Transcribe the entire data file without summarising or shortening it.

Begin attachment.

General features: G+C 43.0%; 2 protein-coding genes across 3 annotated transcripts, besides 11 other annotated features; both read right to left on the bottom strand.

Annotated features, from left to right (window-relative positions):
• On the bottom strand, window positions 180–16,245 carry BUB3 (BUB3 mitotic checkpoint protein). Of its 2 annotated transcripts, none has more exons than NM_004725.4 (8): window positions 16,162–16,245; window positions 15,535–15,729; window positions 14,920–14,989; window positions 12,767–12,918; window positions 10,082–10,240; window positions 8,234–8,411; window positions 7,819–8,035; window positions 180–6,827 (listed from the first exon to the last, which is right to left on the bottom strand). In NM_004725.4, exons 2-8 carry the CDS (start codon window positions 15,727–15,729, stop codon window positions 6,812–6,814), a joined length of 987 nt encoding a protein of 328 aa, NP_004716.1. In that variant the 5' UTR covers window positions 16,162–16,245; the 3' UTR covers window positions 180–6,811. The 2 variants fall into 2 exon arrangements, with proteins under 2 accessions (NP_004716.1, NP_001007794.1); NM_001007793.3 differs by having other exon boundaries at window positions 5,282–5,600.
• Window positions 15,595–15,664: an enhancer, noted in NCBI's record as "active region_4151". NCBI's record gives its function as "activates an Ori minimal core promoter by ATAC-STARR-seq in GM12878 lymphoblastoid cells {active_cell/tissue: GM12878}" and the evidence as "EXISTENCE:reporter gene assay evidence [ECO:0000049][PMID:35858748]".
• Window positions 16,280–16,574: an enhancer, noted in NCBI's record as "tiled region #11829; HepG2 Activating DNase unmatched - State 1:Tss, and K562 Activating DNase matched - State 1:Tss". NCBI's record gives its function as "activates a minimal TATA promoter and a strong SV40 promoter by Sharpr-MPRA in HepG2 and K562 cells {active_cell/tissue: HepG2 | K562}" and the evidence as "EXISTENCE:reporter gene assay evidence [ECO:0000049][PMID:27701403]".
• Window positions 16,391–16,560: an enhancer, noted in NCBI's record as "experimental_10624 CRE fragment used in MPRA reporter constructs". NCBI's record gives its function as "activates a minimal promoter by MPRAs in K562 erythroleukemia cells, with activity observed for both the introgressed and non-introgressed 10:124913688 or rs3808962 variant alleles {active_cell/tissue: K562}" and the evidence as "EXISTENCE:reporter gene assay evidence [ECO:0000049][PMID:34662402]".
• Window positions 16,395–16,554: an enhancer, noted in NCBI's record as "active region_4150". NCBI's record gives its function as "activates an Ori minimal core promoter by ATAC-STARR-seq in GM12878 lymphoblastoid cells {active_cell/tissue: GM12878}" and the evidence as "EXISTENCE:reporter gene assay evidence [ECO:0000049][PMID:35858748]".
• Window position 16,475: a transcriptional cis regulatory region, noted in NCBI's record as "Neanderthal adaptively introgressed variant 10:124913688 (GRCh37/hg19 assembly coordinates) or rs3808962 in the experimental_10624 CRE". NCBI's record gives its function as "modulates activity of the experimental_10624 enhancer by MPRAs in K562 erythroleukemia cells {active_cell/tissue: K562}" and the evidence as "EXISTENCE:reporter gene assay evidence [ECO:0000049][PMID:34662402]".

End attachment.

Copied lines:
General features: G+C 43.0%; 2 protein-coding genes across 3 annotated transcripts, besides 11 other annotated features; both read right to left on the bottom strand.

Annotated features, from left to right (window-relative positions):
• On the bottom strand, window positions 180–16,245 carry BUB3 (BUB3 mitotic checkpoint protein). Of its 2 annotated transcripts, none has more exons than NM_004725.4 (8): window positions 16,162–16,245; window positions 15,535–15,729; window positions 14,920–14,989; window positions 12,767–12,918; window positions 10,082–10,240; window positions 8,234–8,411; window positions 7,819–8,035; window positions 180–6,827 (listed from the first exon to the last, which is right to left on the bottom strand). In NM_004725.4, exons 2-8 carry the CDS (start codon window positions 15,727–15,729, stop codon window positions 6,812–6,814), a joined length of 987 nt encoding a protein of 328 aa, NP_004716.1. In that variant the 5' UTR covers window positions 16,162–16,245; the 3' UTR covers window positions 180–6,811. The 2 variants fall into 2 exon arrangements, with proteins under 2 accessions (NP_004716.1, NP_001007794.1); NM_001007793.3 differs by having other exon boundaries at window positions 5,282–5,600.
• Window positions 15,595–15,664: an enhancer, noted in NCBI's record as "active region_4151". NCBI's record gives its function as "activates an Ori minimal core promoter by ATAC-STARR-seq in GM12878 lymphoblastoid cells {active_cell/tissue: GM12878}" and the evidence as "EXISTENCE:reporter gene assay evidence [ECO:0000049][PMID:35858748]".
• Window positions 16,280–16,574: an enhancer, noted in NCBI's record as "tiled region #11829; HepG2 Activating DNase unmatched - State 1:Tss, and K562 Activating DNase matched - State 1:Tss". NCBI's record gives its function as "activates a minimal TATA promoter and a strong SV40 promoter by Sharpr-MPRA in HepG2 and K562 cells {active_cell/tissue: HepG2 | K562}" and the evidence as "EXISTENCE:reporter gene assay evidence [ECO:0000049][PMID:27701403]".
• Window positions 16,391–16,560: an enhancer, noted in NCBI's record as "experimental_10624 CRE fragment used in MPRA reporter constructs". NCBI's record gives its function as "activates a minimal promoter by MPRAs in K562 erythroleukemia cells, with activity observed for both the introgressed and non-introgressed 10:124913688 or rs3808962 variant alleles {active_cell/tissue: K562}" and the evidence as "EXISTENCE:reporter gene assay evidence [ECO:0000049][PMID:34662402]".
• Window positions 16,395–16,554: an enhancer, noted in NCBI's record as "active region_4150". NCBI's record gives its function as "activates an Ori minimal core promoter by ATAC-STARR-seq in GM12878 lymphoblastoid cells {active_cell/tissue: GM12878}" and the evidence as "EXISTENCE:reporter gene assay evidence [ECO:0000049][PMID:35858748]".
• Window position 16,475: a transcriptional cis regulatory region, noted in NCBI's record as "Neanderthal adaptively introgressed variant 10:124913688 (GRCh37/hg19 assembly coordinates) or rs3808962 in the experimental_10624 CRE". NCBI's record gives its function as "modulates activity of the experimental_10624 enhancer by MPRAs in K562 erythroleukemia cells {active_cell/tissue: K562}" and the evidence as "EXISTENCE:reporter gene assay evidence [ECO:0000049][PMID:34662402]".